For the past month I’ve been reviewing the book Architecture and Disjunction. It is a compilation of essays written by Bernard Tschumi from 1975 to 1990, and explores the architect’s eagerness to define “space”, and the contradictions and dualities that thinking about said definition creates. (Specially the paradox between built and ideal architecture that I mention often in older posts.) This week, an essay called “Spaces and Events caught my attention.
My Father was a lawyer. Nevertheless, he communicated me, his architect son, every small but interesting thoughts on space. I, however, never paid real attention to said ideas; Not to explore them, at least. I remember once he told me about a door-less house he had imagined: “I have always thought about a door-less house; One where you could find privacy without closing a door and find family without opening one”. Impossible, I thought right away. “How could I go to the Bathroom?”, was the first naïve question that eliminated the possibility of such a home from my mind. I was a first-year student, and I couldn’t be thinking about such nonsense.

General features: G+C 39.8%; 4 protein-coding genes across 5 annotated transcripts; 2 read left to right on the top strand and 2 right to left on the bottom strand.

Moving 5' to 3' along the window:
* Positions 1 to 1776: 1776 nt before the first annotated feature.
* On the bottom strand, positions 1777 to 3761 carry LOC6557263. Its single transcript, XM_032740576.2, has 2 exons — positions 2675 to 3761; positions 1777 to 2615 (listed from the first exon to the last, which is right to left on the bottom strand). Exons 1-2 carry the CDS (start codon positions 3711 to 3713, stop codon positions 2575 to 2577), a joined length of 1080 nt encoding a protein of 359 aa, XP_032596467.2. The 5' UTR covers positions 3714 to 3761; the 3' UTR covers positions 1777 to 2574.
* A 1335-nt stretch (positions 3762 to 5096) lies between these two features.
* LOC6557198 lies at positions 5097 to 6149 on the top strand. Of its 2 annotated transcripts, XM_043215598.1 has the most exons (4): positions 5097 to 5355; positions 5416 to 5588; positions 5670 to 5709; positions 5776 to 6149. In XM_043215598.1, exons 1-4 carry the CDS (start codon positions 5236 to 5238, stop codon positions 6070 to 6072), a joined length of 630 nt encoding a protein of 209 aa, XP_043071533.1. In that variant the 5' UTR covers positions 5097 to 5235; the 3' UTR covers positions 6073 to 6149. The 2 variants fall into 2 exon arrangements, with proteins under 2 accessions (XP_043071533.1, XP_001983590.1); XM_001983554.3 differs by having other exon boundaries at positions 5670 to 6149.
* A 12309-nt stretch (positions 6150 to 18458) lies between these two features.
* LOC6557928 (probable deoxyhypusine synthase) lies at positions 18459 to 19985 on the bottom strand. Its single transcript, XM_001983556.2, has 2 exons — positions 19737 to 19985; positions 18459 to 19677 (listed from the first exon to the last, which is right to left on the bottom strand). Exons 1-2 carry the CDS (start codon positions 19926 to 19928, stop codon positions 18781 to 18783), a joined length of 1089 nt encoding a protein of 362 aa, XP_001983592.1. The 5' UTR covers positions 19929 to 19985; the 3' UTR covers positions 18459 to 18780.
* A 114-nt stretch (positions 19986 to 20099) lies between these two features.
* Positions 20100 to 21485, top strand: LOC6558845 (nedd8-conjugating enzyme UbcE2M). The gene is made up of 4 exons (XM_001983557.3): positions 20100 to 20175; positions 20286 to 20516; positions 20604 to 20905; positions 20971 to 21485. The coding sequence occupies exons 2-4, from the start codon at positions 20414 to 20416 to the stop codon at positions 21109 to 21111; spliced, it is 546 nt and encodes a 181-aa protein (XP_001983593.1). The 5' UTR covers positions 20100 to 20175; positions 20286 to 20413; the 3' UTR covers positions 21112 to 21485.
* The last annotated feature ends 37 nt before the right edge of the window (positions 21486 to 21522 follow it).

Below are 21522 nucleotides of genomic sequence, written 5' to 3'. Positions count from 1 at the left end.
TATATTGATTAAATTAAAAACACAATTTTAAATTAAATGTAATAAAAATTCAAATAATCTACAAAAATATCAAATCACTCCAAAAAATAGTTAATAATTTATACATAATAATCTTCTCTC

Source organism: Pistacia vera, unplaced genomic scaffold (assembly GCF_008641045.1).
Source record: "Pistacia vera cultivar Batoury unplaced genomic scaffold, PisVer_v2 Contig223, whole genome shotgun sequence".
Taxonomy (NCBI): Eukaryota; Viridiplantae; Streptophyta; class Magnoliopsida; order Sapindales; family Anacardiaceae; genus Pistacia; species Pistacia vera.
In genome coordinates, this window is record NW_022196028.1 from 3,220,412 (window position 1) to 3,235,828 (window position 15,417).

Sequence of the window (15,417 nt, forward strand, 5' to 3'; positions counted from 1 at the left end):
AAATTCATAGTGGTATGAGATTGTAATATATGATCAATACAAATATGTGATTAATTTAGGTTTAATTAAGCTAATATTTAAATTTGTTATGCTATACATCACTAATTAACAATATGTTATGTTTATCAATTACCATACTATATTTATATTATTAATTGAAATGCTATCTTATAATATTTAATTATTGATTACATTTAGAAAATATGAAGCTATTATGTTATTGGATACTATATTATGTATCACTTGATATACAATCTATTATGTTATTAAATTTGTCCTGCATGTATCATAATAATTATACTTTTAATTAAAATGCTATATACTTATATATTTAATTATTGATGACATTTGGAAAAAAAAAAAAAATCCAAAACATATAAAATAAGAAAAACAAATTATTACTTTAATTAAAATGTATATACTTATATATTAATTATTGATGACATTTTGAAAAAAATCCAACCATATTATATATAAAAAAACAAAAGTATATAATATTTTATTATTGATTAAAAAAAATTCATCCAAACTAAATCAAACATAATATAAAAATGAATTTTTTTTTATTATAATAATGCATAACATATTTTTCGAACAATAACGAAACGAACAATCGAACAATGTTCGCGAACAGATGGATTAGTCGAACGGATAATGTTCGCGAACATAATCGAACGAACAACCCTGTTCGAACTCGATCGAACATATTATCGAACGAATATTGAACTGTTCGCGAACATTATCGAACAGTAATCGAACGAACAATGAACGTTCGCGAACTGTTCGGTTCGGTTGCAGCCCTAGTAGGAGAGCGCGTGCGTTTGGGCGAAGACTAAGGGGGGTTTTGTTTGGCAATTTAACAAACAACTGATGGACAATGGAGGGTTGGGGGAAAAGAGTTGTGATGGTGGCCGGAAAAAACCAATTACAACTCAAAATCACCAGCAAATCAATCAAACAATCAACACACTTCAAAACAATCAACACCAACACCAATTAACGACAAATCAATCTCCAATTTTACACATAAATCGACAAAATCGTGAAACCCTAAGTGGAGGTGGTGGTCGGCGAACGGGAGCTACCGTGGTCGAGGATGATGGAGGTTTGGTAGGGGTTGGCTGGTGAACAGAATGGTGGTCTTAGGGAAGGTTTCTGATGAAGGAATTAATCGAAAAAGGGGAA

Is there a way to satisfy different needs with a single architectural approach?
Some time ago I had the opportunity to present an entry for a 5-home design contest. The task consisted in designing the group of single-family houses, according to specific necessities and users. A common approach would be to plan each project separately. Another, thinking about each house as a unique element of a whole that has aesthetic language as a connecting theme. These lead to the question: Is there a step further? Is there a way to satisfy different needs with a single architectural approach? The formal solution to the problem was the creation of a basic module that contained all “rigid” program of a house: kitchen, bathroom, stairs. The result was a rigid, but compact package; Something like an architectonic swiss army knife.
Part 3: Both-And and Crossprogramming
An architectonic element is often interpreted as an absolute in a universe of dualities, or even multiplicities. “Either-or” is chosen instead of “both-and”. For example, a space can be considered as an outside or inside space, but never both. For Robert Venturi, “An architecture which includes varying levels of meaning breeds ambiguity and tension.” (Venturi, Robert 1966, p.23) In consequence, space can have various interpretations, which change depending on the observer. “At one moment one meaning can be perceived as dominant; at another moment a different meaning seems paramount.” (Venturi, Robert 1966, p.32)